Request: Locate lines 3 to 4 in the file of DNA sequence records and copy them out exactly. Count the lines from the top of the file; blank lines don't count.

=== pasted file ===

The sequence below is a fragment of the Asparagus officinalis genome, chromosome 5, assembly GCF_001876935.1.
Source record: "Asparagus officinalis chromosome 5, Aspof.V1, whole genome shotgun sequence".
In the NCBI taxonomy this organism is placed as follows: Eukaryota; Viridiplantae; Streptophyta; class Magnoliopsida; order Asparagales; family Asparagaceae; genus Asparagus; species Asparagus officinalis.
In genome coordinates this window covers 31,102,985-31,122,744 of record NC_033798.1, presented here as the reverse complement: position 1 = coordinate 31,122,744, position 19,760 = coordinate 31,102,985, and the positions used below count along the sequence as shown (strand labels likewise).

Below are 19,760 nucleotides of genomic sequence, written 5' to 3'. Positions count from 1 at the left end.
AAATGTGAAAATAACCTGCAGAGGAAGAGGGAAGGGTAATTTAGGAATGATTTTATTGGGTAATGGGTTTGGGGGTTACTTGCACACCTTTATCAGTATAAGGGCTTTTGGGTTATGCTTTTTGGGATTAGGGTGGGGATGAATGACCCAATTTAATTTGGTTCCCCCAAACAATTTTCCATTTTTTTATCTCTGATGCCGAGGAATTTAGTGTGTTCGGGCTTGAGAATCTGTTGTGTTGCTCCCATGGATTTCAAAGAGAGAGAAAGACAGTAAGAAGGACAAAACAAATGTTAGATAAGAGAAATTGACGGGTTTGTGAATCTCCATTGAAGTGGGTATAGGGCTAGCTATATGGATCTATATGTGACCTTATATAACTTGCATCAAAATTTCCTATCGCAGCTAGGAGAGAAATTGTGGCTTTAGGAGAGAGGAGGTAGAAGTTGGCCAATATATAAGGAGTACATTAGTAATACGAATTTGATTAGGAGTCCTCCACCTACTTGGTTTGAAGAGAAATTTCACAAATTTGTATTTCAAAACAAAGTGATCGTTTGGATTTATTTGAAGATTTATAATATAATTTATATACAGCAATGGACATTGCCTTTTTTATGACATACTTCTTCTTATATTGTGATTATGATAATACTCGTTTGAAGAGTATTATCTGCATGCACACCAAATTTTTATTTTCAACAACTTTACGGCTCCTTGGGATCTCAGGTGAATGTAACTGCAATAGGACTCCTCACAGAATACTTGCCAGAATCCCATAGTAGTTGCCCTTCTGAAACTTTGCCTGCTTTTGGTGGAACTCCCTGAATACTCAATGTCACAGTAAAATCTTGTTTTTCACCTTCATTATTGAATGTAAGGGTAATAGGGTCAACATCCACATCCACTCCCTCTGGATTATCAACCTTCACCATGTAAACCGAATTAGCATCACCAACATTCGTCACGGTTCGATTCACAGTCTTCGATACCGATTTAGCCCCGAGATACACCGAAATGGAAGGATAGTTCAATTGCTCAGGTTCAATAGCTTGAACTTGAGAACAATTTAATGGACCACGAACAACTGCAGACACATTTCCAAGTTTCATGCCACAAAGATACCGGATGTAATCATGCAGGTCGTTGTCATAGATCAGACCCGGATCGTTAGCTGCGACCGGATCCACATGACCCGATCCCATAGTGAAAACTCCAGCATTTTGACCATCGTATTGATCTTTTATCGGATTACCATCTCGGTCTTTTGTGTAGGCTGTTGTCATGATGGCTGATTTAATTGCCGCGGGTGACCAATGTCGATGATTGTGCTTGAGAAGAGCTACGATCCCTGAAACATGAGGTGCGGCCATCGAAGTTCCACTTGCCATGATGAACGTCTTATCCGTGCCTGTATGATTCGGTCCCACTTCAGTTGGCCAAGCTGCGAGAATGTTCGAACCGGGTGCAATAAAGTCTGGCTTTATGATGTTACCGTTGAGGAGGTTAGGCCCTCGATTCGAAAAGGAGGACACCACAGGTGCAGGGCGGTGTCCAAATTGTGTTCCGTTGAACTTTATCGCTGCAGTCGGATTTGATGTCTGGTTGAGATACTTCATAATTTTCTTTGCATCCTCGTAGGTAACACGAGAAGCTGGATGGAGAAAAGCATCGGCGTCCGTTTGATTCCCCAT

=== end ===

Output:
In the NCBI taxonomy this organism is placed as follows: Eukaryota; Viridiplantae; Streptophyta; class Magnoliopsida; order Asparagales; family Asparagaceae; genus Asparagus; species Asparagus officinalis.
In genome coordinates this window covers 31,102,985-31,122,744 of record NC_033798.1, presented here as the reverse complement: position 1 = coordinate 31,122,744, position 19,760 = coordinate 31,102,985, and the positions used below count along the sequence as shown (strand labels likewise).